The modern horror film is often traced back to Alfred Hitchcock’s Psycho. Psycho and many of the horror films that followed it are specifically designed to offer audiences a collective experience of terror and pleasure.
In many ways, it goes back to the way films were designed to be experienced before cinema was primarily a narrative-based form. In their first decade or so, films were much more about showing off the capacities of the new technology, thrilling audiences with such visual spectacles as mounting the camera on the roof of a train going through a winding mountain pass. Films were often about things that encouraged visceral astonishment and excitement.
How did Psycho change the movies?
Earlier in the 20th century—when films were shown in double features with cartoons or newsreels preceding them—it was common for people to walk into theaters during the middle of movies. They came in when it was convenient for them and stayed until the screening was back to the point when they’d arrived.
But Hitchcock was adamant that nobody would be admitted to Psycho after the start time. It was key to him that the audiences see Psycho from the beginning so that the violent murder that occurs halfway through the movie would have the impact he meant it to have. It’s almost like a contract between the director and the viewer. You agree to his terms: show up for the movie on time and be ready to be scared. And he delivers the goods in exchange for that. If you do what you’re supposed to do, you get this new form of group experience, an entertaining kind of collective fear and terror.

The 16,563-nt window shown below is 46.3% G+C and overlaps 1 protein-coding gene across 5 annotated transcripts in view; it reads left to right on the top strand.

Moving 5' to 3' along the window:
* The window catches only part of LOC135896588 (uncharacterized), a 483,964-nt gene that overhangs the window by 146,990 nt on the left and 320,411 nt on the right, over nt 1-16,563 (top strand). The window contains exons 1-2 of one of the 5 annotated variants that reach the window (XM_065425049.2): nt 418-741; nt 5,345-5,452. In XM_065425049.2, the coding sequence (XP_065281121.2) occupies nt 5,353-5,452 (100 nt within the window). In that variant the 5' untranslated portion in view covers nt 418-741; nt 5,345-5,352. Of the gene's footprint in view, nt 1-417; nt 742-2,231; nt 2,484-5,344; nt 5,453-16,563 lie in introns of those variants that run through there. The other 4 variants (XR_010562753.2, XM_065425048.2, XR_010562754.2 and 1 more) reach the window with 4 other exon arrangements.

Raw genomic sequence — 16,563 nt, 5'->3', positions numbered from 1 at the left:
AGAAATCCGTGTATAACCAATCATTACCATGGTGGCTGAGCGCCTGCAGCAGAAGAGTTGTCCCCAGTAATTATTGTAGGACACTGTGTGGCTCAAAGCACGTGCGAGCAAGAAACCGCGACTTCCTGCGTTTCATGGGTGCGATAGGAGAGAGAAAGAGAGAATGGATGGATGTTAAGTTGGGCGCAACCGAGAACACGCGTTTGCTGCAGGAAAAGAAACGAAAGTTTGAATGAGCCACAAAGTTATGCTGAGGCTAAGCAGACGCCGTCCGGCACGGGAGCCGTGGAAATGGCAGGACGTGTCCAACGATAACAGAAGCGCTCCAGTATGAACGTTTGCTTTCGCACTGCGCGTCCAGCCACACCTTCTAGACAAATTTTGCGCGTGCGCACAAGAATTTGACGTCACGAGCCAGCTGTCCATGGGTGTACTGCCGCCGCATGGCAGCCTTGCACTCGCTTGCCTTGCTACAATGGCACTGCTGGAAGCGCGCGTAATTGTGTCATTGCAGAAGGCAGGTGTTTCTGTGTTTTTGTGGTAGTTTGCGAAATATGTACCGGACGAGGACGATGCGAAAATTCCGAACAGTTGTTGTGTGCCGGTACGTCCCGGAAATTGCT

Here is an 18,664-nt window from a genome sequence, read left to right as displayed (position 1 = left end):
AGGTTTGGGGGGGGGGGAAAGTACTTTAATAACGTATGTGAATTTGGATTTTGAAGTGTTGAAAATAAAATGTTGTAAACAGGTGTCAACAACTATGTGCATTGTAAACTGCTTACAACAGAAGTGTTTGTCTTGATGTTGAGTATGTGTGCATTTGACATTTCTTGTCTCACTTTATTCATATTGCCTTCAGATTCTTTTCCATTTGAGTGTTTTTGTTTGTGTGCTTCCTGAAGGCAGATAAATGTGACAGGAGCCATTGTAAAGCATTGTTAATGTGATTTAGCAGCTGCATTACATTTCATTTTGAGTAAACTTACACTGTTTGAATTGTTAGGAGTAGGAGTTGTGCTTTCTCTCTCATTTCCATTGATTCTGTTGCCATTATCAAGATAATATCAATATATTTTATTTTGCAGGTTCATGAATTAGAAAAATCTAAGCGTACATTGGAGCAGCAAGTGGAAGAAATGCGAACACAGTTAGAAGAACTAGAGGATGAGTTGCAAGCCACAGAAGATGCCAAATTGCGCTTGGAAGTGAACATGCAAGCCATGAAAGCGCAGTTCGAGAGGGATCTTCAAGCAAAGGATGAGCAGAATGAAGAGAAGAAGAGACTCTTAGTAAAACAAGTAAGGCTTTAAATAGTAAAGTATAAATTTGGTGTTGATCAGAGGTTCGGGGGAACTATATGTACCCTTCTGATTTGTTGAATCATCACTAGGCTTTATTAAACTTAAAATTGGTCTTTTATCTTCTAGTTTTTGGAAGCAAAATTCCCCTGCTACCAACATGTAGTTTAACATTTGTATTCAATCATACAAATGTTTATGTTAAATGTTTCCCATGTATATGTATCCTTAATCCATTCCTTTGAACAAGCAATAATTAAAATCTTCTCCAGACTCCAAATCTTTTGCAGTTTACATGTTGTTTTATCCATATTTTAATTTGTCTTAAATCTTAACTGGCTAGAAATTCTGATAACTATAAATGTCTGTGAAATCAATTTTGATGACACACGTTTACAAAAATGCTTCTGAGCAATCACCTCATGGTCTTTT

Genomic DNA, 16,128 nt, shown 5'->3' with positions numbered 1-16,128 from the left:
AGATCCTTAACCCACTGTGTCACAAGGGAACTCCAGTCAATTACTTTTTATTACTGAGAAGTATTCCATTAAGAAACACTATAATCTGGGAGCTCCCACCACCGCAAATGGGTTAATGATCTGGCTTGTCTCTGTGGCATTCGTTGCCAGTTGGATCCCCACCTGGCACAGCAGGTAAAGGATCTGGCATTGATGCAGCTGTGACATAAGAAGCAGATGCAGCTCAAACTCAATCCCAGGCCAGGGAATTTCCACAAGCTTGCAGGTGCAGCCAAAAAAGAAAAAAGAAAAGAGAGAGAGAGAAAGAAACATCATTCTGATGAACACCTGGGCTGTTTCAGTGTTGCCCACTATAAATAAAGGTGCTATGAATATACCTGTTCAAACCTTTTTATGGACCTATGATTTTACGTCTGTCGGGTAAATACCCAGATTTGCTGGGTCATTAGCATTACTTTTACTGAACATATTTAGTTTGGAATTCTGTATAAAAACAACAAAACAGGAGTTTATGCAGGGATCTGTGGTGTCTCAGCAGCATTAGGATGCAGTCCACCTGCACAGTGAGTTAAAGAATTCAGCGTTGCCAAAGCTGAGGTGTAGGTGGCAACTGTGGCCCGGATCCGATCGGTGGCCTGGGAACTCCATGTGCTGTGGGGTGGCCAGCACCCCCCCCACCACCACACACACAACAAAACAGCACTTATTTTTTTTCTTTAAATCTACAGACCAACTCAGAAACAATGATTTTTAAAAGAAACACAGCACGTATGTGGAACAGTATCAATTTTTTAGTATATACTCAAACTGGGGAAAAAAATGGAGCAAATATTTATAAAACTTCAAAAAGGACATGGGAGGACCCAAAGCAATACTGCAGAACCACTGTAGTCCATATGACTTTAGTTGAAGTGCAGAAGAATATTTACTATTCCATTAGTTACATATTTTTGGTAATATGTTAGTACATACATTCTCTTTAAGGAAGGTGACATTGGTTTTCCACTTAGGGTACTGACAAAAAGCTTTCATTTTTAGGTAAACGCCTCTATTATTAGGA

So how do horror movies work?
The narrative structure emulates the collective experience of a roller coaster—the long, steady build-up of the story is like the climb up the hill by the roller coaster, and then a sudden, shocking drop off the precipice.
Many horror films follow that structure, and in the shocking moments, the whole theater can collectively scream, grab hold of each other, and then laugh and re-enter the story for a while. It’s a kind of plotting that emulates the repeated build and release that you get with amusement park rides.